What is it?
Some of us first heard of chia seeds in those TV commercials for chia pets….. ch-ch-ch chia! At the time, we had no idea that these seeds, soaked and spread on little clay figures to sprout, were actually a highly nutritious food.
Chia seeds are tiny black (or white) seeds from the Salvia hispanica plant, related to the mint family. They were eaten by the Aztecs and the Mayans centuries ago, though have only recently become popular in the modern Western world. In fact, the word “chia” is the Mayan word for “strength” – they prized the seeds as a source of energy.
Chia seeds can absorb 10-12 times their weight in liquid. They have a mild nutty flavour, and work in sweet as well as savoury dishes. In their dry form, are crunchy like poppyseeds, but once they have absorbed liquid, they take on a jelly-like texture, somewhat like tapioca.
dry seeds / soaked seeds
Chia seeds are very high in fiber, being 40% fiber by weight. They are 14% protein by weight (higher than most plant foods), and contain all 9 essential amino acids, making them a complete protein. They are also a decent source of ALA, an omega-3 fatty acid, and are high in mineral content, specifically calcium (formation of bones, nerve transmission), manganese (digestion of protein, glucose regulation, thyroid activity), magnesium (regulating muscle tone, energy production, prevention of tooth decay) and phosphorus (bone and tooth formation, energy production, cell and tissue repair).
There is no difference in nutritional content in the black seeds compared to the white seeds.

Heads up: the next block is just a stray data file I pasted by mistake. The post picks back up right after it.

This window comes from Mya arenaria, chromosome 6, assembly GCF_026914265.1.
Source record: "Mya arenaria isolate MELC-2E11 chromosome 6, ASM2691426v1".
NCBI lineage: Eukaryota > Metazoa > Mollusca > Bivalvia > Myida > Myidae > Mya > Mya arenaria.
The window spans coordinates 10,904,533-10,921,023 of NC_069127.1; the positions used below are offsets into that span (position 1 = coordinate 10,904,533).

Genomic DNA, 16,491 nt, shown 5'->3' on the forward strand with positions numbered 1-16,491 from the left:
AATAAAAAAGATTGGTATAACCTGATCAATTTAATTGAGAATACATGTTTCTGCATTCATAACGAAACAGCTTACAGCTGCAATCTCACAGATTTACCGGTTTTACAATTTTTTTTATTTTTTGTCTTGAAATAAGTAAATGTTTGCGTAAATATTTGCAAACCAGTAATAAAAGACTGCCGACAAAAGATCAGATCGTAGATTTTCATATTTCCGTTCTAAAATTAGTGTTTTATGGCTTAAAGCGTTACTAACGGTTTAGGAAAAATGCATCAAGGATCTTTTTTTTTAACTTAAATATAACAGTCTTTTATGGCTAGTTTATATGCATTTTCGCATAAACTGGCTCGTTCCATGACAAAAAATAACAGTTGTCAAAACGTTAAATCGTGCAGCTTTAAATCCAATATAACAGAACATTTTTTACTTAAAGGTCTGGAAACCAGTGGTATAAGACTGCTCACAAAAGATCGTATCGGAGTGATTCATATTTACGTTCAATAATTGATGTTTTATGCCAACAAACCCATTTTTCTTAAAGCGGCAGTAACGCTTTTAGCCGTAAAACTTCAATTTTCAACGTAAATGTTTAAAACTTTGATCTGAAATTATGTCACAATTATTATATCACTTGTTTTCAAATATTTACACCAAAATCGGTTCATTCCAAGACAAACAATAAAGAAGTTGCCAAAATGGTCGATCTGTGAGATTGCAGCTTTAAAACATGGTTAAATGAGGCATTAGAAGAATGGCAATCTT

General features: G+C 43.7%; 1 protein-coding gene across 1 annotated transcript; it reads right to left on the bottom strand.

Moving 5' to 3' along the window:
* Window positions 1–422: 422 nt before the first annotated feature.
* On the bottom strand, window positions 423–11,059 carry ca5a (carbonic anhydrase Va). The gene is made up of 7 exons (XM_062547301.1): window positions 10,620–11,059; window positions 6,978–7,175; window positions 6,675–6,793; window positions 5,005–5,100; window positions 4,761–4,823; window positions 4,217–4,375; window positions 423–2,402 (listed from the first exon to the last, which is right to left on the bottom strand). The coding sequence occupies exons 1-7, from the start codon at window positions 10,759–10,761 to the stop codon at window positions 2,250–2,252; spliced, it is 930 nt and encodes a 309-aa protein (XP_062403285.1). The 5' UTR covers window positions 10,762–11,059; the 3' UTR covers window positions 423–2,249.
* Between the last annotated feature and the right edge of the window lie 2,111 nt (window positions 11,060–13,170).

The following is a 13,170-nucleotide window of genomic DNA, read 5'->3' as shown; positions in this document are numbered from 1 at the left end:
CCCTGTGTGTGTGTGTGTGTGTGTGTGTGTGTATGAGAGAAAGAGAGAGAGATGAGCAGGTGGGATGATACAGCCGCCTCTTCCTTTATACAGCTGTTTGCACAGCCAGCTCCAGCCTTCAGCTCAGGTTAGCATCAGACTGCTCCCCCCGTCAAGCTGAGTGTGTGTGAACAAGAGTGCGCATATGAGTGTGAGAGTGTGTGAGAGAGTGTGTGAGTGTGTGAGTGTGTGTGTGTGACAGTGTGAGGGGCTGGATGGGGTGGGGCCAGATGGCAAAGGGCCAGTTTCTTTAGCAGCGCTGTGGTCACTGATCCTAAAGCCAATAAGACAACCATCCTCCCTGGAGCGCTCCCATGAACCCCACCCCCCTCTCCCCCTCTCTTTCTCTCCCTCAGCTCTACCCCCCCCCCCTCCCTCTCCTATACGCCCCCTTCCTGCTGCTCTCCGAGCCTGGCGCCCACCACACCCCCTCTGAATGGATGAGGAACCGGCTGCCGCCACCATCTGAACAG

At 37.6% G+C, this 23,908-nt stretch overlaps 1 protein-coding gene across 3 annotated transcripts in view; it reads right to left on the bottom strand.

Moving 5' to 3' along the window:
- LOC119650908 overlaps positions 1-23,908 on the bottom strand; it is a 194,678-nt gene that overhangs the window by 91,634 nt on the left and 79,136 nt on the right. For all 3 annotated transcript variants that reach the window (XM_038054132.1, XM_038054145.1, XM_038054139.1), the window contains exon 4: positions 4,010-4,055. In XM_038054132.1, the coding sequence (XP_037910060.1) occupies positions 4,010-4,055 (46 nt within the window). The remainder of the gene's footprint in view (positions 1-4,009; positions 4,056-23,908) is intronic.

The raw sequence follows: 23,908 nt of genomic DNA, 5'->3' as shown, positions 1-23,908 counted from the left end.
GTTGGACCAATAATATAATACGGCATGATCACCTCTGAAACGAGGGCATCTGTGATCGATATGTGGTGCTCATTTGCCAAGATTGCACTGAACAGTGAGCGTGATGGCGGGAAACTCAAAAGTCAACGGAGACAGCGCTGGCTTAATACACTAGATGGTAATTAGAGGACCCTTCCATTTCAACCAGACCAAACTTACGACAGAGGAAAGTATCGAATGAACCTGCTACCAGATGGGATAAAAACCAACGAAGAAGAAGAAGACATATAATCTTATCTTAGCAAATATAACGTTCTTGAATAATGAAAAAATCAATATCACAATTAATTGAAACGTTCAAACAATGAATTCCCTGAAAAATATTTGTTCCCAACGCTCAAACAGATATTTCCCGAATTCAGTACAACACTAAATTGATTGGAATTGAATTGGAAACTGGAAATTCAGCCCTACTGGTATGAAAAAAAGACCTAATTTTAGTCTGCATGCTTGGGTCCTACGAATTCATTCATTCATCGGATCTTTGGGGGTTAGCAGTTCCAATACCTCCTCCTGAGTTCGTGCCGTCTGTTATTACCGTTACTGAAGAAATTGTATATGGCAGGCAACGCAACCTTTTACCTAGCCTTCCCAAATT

Key Health Benefits
· Because of their high fiber content, chia seeds are food for gut flora, making them beneficial to your digestive and immune systems (a healthy intestinal tract is needed for a healthy immune system).
· Their high fiber content means that they are highly nutritious without a lot of calories. And of course, high fiber content is important for colon health.
· They contain high amounts of antioxidants, which help protect against cell damage by counteracting free radicals, thereby reducing oxidative stress throughout the body.
· Because of their incredible ability to absorb liquid and their high fiber and protein content, eating chia seeds can help one feel fuller, longer, helping to control appetite for those trying to lose weight.
· Eating chia seeds can help maintain stable blood sugar levels.
How to Eat It
Unlike flaxseeds, chia seeds do not need to be ground in order to be digested. Some ways to incorporate chia seeds into your diet:
· Sprinkle on top of cereal, yogurt, vegetables, soups, stews, or rice dishes
· Use raw, soaked in juice or milk of your choice, add to porridge, pudding, smoothies or baked goods
· Use to thicken sauces
· Use as an egg substitute in baking (1 T seeds, 3 T water)
· Sprout the seeds (just like on a chia pet) and use as microgreens in salads or sandwiches
A word of caution: due to their ability to absorb so much liquid, it is not recommend to eat a mouthful of dry seeds – they could absorb all the moisture in your mouth and throat, making it difficult to swallow them. Besides, there are so many more delicious ways to eat them, why would you?
Stored in a cool, dry place, chia seeds will last for 4 to 5 years. Their antioxidant content protects the fat in the seeds from deteriorating.
To get some recipes to try or more information on chia seeds, or have any other nutrition related questions, do reach out.